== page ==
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Justice System Needs to Incorporate Innocence Project Goals and Assume Innocence

Ruth's picture

Two very big events happened today. In Dallas, about an hour ago, a man was released who had served too much time (although any time is too much) for a crime he did not commit.

In Georgia, a man who was sent to prison for oral sex with a minor, while he was a minor himself, was released.

A man exonerated by DNA evidence was ordered released from incarceration Friday.

Eugene Ivory Henton was exonerated of a 1984 sexual assualt after DNA evidence showed he was not the perpetrator. He accepted a plea bargain and was sentenced to 18 months in prison.

He was released from prison but later jailed on drug and assault convictions. His past wrongful conviction led to harsher punishments on those convictions.

Tarrant County, earlier this year, reduced his sentence to time served for a drug possession with intent to deliver conviction. Judge Lana Myers reduced Mr. Henton's sentence on a aggravated assault charge to 10 years, which he has served.

The Innocence Project, which worked to exonerate Mr. Henton, said he struggled after his release on the sexual assault charge and could not find work and tried to earn money selling drugs.
Judge Myers ordered Mr. Henton to be released "as soon as possible." It was unclear how soon that would be.

A criminal justice system that continuously sends innocent people to jail for large portions of their lives seems to be ending with the use of DNA.

Today also, the Georgia Supreme Court took note of the trend away from cruel and unusual, and much too often unjust punishment. It freed a man convicted of a crime for having oral sex with a consenting minor, as a minor himself.

Wilson was convicted in 2005 of having oral sex with a consenting 15-year-old girl when he was 17.

He has served two years in prison.
The Georgia high court upheld the decision of the Monroe County judge. In a 48-page opinion, the court said the "severe" punishment Wilson received and his mandated sex offender registration make "no measurable contribution to acceptable goals of punishment."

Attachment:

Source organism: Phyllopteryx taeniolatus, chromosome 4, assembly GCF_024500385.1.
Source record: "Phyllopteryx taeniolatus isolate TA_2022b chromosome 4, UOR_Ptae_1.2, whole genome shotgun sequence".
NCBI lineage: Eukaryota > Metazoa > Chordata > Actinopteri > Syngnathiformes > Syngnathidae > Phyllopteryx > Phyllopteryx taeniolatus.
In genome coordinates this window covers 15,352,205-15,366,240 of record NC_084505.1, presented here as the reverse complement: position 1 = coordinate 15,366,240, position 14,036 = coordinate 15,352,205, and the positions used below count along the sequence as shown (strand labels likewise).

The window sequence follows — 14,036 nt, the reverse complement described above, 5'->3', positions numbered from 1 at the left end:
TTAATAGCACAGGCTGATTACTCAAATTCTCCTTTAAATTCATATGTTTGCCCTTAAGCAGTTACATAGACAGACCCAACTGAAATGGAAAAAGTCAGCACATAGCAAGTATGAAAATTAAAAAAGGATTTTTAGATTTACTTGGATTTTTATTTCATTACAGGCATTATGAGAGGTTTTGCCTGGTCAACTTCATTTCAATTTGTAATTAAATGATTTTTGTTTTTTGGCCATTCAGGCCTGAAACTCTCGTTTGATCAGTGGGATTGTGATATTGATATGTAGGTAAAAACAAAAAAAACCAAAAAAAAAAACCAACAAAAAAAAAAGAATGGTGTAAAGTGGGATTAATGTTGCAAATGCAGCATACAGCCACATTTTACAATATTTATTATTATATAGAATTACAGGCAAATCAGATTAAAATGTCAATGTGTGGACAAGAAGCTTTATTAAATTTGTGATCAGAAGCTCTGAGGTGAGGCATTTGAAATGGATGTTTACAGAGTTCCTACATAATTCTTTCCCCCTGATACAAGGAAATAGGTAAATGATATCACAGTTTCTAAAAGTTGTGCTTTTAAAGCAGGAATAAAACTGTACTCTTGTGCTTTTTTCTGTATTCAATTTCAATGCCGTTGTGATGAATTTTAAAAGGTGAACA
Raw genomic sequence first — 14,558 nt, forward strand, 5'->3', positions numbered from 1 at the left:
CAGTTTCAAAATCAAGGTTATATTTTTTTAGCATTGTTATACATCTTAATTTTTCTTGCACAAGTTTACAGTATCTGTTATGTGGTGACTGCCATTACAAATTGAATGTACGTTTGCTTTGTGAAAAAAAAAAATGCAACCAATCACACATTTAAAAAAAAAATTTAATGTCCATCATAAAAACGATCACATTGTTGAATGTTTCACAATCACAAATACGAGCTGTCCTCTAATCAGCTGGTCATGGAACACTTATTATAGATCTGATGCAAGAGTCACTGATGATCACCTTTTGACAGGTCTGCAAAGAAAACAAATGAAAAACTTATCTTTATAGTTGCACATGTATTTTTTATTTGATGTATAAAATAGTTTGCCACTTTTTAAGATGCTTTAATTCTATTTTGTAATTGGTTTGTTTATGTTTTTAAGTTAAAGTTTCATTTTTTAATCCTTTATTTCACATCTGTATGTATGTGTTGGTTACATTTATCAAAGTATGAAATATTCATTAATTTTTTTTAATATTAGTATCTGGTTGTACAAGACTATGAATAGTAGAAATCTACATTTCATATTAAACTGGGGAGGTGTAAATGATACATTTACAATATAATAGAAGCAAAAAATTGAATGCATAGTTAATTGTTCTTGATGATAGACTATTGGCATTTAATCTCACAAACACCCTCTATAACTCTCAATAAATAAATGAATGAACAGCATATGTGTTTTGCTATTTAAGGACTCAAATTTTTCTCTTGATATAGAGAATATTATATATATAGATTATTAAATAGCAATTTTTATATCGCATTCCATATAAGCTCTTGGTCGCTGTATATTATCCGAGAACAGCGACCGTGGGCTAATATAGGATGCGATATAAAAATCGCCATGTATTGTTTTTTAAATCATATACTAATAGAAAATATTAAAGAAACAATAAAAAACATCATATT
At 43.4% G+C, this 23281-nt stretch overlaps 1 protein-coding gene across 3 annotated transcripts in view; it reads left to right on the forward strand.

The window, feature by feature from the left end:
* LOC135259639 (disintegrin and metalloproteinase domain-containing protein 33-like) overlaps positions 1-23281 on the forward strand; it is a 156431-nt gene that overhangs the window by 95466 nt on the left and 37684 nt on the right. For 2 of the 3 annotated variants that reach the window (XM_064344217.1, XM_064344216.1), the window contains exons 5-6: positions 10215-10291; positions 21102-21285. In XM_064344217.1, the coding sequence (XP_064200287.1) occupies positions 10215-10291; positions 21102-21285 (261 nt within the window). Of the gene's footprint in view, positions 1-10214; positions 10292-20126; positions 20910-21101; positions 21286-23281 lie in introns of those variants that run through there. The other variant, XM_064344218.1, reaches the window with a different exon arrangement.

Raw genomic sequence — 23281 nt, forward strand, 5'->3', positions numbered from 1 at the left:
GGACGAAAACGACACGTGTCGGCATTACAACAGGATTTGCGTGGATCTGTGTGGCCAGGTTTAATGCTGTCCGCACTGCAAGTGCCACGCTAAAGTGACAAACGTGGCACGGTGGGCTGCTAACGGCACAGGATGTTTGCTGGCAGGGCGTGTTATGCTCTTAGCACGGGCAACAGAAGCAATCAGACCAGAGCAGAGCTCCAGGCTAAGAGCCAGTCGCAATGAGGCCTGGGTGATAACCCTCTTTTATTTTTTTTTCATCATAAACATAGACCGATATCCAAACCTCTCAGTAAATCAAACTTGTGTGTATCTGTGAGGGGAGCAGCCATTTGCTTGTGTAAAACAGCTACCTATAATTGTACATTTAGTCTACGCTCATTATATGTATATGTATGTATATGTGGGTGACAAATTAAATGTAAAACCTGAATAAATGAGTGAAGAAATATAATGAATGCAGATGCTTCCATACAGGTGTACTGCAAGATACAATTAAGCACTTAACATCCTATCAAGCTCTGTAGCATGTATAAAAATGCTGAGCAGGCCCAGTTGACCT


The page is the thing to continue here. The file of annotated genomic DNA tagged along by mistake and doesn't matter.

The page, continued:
Other examples abound.

Willie "Pete" Williams had no idea when he was pulled over by police that the criminal justice system was about to steal away half his life.

Willie "Pete" Williams, 45, spent half of his life behind bars for a 1985 rape he did not commit.
Earlier this year, after DNA science proved his innocence, the 45-year-old with a graying mustache stood again before a judge -- who this time exonerated Williams.

The accumulating number of people freed from jail because of evidence overlooked at their trials, combined with DNA evidence, has led the Dallas Morning News to call for an end to the death sentence.

A man who spent a dozen years in prison for a rape he didn't commit was freed Tuesday, the third inmate to be released because of problems with the Houston Police Department's crime lab.
During his trial, a crime lab analyst testified that no body fluids were found on the victim's bedsheet. This summer, the Innocence Project paid to have a New Orleans lab retest the bedsheet. Semen that lab found matched the DNA of a man already in prison.

Harris County District Attorney Chuck Rosenthal apologized to Taylor in court Tuesday, and several council members echoed his regret.

All of these were black men, which I expect you knew while you were reading this far. Our prisons are full of people who were wrongly convicted, and much more care needs to be taken in charging and sentencing. We know with a sinking sensation that before DNA was brought into the proceedings, innocent people died because of their inability to win against a stacked legal system.

Project Innocence has made large incursions into the justice system. Its proceedings need to be incorporated into that system, and used for real justice's sake.

(This post also at )

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